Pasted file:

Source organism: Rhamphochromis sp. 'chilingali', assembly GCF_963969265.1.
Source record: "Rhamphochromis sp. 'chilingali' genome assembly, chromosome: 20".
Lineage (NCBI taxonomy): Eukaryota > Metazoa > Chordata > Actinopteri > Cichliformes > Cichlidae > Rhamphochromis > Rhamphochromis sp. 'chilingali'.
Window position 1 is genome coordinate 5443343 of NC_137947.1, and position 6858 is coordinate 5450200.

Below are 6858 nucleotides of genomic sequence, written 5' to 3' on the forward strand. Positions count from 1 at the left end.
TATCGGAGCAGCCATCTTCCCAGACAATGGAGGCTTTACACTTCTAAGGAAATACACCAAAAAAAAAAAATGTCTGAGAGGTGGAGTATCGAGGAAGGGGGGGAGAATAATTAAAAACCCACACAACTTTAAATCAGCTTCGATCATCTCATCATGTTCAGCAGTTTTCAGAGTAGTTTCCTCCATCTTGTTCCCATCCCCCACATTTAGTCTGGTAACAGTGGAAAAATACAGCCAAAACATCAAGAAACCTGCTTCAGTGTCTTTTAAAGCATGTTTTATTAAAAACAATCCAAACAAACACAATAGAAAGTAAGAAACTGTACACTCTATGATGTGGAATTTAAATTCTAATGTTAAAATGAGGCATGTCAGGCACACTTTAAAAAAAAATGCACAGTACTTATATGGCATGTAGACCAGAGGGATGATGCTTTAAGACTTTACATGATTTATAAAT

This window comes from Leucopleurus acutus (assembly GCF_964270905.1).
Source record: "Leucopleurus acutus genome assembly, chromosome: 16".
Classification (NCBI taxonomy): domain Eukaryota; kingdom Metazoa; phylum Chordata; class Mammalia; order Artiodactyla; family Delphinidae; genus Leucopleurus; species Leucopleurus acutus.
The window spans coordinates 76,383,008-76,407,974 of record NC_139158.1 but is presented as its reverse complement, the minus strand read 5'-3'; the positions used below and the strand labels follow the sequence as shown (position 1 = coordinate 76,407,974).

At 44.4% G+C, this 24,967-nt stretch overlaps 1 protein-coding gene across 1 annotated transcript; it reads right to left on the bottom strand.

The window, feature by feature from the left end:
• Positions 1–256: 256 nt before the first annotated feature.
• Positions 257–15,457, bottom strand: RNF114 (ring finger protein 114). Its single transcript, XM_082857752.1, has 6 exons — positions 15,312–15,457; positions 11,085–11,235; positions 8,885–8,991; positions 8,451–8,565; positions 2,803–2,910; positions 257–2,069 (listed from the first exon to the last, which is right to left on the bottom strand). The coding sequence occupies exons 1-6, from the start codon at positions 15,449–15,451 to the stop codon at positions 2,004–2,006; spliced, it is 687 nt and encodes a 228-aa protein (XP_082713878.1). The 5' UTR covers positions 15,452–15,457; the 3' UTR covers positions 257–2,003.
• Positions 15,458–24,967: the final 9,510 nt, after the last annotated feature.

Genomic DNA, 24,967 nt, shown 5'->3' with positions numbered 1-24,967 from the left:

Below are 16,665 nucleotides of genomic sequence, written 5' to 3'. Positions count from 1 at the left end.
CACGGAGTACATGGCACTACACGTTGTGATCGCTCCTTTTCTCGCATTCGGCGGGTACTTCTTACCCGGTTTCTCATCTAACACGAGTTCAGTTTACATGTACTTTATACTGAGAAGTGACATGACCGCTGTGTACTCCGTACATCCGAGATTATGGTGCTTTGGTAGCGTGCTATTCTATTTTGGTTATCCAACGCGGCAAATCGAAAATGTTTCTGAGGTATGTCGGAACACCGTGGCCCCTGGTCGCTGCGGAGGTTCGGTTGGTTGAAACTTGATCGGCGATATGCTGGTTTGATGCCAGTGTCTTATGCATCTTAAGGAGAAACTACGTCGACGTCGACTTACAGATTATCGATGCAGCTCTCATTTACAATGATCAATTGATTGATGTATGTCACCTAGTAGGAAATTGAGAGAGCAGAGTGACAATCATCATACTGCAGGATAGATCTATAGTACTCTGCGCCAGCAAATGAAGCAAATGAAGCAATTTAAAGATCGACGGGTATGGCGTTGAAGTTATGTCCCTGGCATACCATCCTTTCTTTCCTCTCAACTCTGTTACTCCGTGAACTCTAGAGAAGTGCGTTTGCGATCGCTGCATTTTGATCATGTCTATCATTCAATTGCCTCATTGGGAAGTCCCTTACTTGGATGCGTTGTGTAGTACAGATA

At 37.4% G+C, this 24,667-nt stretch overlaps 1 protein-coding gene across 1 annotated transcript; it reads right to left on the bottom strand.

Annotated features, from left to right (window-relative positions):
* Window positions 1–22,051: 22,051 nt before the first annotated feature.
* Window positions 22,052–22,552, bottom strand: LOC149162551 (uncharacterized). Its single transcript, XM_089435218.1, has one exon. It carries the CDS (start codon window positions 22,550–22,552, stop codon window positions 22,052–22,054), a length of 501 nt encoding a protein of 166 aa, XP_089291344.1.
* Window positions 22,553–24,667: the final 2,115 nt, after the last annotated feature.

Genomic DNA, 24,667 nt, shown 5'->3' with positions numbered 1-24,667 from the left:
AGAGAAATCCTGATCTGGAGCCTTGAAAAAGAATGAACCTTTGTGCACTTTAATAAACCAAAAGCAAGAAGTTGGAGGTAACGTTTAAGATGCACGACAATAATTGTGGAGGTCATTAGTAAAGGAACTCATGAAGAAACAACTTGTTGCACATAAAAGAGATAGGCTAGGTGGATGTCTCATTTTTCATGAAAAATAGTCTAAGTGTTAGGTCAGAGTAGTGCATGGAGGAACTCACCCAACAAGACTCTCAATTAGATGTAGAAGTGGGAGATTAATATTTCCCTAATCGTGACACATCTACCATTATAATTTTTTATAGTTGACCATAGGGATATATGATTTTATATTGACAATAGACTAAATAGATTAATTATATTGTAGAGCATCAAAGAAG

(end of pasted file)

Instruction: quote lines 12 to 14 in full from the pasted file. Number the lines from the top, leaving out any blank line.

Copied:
The window, feature by feature from the left end:
• Positions 1–256: 256 nt before the first annotated feature.
• Positions 257–15,457, bottom strand: RNF114 (ring finger protein 114). Its single transcript, XM_082857752.1, has 6 exons — positions 15,312–15,457; positions 11,085–11,235; positions 8,885–8,991; positions 8,451–8,565; positions 2,803–2,910; positions 257–2,069 (listed from the first exon to the last, which is right to left on the bottom strand). The coding sequence occupies exons 1-6, from the start codon at positions 15,449–15,451 to the stop codon at positions 2,004–2,006; spliced, it is 687 nt and encodes a 228-aa protein (XP_082713878.1). The 5' UTR covers positions 15,452–15,457; the 3' UTR covers positions 257–2,003.